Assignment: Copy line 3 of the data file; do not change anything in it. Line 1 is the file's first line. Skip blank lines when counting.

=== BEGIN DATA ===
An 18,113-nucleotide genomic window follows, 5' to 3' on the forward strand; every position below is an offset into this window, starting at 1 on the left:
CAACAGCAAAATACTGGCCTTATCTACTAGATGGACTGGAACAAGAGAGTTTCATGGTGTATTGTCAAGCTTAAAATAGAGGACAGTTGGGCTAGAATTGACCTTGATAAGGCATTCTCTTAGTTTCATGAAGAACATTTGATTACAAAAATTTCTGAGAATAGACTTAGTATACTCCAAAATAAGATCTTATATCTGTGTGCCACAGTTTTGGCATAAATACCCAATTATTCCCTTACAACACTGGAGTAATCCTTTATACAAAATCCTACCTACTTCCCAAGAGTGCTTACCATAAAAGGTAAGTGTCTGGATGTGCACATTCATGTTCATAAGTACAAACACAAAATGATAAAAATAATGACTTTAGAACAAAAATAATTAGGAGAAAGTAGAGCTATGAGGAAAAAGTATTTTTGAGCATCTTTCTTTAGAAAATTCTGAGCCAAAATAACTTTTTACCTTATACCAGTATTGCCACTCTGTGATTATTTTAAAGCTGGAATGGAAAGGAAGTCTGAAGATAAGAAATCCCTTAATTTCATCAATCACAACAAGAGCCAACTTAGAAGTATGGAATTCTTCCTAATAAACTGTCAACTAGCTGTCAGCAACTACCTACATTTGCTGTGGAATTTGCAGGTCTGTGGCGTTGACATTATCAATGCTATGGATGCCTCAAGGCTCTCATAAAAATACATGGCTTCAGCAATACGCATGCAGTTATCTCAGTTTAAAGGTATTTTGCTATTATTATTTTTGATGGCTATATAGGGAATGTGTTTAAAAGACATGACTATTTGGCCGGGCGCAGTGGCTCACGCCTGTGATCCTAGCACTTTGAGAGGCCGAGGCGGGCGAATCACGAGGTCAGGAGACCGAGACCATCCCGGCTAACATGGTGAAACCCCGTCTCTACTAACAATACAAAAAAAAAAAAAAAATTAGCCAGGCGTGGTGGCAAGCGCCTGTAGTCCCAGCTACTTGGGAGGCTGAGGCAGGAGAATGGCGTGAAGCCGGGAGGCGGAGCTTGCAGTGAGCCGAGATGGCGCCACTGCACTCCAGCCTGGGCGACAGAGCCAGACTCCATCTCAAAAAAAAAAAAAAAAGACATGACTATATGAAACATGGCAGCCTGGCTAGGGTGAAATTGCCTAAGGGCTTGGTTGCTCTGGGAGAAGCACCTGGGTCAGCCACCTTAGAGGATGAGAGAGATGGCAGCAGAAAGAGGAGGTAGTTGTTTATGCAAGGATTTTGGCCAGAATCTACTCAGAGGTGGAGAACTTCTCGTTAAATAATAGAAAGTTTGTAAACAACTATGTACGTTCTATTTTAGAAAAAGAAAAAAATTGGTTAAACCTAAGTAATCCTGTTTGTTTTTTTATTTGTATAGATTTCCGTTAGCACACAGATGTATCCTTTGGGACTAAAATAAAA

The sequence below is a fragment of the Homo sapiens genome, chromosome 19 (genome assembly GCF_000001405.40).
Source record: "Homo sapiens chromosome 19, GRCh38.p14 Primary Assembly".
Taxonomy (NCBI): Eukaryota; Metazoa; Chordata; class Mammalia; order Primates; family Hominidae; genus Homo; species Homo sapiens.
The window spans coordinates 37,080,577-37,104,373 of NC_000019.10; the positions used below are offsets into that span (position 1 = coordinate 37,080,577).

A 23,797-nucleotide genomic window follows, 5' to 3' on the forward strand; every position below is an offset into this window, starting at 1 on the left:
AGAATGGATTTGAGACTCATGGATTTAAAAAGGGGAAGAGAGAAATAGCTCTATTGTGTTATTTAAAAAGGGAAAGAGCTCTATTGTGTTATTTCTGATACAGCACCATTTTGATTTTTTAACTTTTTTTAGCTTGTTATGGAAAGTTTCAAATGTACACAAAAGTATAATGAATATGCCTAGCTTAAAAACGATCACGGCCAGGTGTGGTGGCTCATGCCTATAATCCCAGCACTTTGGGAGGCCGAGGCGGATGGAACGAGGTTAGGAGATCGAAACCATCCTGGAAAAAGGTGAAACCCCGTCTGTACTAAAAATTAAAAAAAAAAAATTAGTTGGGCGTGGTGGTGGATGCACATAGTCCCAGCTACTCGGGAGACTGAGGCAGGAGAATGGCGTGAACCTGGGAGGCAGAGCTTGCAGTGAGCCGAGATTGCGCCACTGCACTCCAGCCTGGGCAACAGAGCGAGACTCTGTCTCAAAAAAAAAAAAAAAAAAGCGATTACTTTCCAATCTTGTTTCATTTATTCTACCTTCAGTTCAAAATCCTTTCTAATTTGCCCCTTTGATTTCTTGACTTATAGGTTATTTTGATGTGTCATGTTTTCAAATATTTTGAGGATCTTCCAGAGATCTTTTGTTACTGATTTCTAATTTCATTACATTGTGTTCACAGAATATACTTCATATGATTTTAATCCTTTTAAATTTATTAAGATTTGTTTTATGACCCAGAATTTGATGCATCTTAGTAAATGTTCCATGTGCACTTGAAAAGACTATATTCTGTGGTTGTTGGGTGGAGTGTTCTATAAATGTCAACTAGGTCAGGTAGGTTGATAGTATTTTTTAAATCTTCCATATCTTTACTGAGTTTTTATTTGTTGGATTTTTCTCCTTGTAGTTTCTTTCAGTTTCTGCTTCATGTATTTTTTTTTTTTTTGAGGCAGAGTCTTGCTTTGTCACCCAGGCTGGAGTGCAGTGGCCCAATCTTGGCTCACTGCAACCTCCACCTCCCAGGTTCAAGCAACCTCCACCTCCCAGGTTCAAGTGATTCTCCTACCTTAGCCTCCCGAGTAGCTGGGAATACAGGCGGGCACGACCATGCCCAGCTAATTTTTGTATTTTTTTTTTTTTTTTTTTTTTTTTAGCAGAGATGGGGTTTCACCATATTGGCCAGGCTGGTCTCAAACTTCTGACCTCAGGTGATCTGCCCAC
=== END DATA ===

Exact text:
The sequence below is a fragment of the Homo sapiens genome, chromosome 19 (genome assembly GCF_000001405.40).